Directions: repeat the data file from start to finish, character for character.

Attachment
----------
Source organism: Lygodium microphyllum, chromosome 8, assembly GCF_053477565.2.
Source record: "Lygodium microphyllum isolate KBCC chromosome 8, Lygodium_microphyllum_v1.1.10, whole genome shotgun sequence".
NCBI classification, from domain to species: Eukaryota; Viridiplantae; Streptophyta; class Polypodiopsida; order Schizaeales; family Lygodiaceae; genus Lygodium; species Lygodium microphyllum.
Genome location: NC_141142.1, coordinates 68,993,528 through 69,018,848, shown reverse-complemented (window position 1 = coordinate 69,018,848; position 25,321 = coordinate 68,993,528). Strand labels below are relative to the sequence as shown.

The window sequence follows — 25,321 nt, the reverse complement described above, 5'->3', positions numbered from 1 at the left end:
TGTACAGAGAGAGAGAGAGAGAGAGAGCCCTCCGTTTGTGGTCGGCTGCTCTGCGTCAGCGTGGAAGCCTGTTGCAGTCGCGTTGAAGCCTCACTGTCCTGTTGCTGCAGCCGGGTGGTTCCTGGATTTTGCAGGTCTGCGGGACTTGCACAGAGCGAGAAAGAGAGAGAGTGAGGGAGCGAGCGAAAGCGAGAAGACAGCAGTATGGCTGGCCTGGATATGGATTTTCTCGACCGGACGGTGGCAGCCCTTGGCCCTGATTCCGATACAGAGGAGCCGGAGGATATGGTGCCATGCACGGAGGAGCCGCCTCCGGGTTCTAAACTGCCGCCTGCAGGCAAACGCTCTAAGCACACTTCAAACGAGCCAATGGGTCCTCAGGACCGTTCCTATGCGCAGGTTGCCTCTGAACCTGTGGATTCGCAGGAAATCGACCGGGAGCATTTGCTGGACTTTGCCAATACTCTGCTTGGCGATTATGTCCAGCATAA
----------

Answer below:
Source organism: Lygodium microphyllum, chromosome 8, assembly GCF_053477565.2.
Source record: "Lygodium microphyllum isolate KBCC chromosome 8, Lygodium_microphyllum_v1.1.10, whole genome shotgun sequence".
NCBI classification, from domain to species: Eukaryota; Viridiplantae; Streptophyta; class Polypodiopsida; order Schizaeales; family Lygodiaceae; genus Lygodium; species Lygodium microphyllum.
Genome location: NC_141142.1, coordinates 68,993,528 through 69,018,848, shown reverse-complemented (window position 1 = coordinate 69,018,848; position 25,321 = coordinate 68,993,528). Strand labels below are relative to the sequence as shown.

The window sequence follows — 25,321 nt, the reverse complement described above, 5'->3', positions numbered from 1 at the left end:
TGTACAGAGAGAGAGAGAGAGAGAGAGCCCTCCGTTTGTGGTCGGCTGCTCTGCGTCAGCGTGGAAGCCTGTTGCAGTCGCGTTGAAGCCTCACTGTCCTGTTGCTGCAGCCGGGTGGTTCCTGGATTTTGCAGGTCTGCGGGACTTGCACAGAGCGAGAAAGAGAGAGAGTGAGGGAGCGAGCGAAAGCGAGAAGACAGCAGTATGGCTGGCCTGGATATGGATTTTCTCGACCGGACGGTGGCAGCCCTTGGCCCTGATTCCGATACAGAGGAGCCGGAGGATATGGTGCCATGCACGGAGGAGCCGCCTCCGGGTTCTAAACTGCCGCCTGCAGGCAAACGCTCTAAGCACACTTCAAACGAGCCAATGGGTCCTCAGGACCGTTCCTATGCGCAGGTTGCCTCTGAACCTGTGGATTCGCAGGAAATCGACCGGGAGCATTTGCTGGACTTTGCCAATACTCTGCTTGGCGATTATGTCCAGCATAA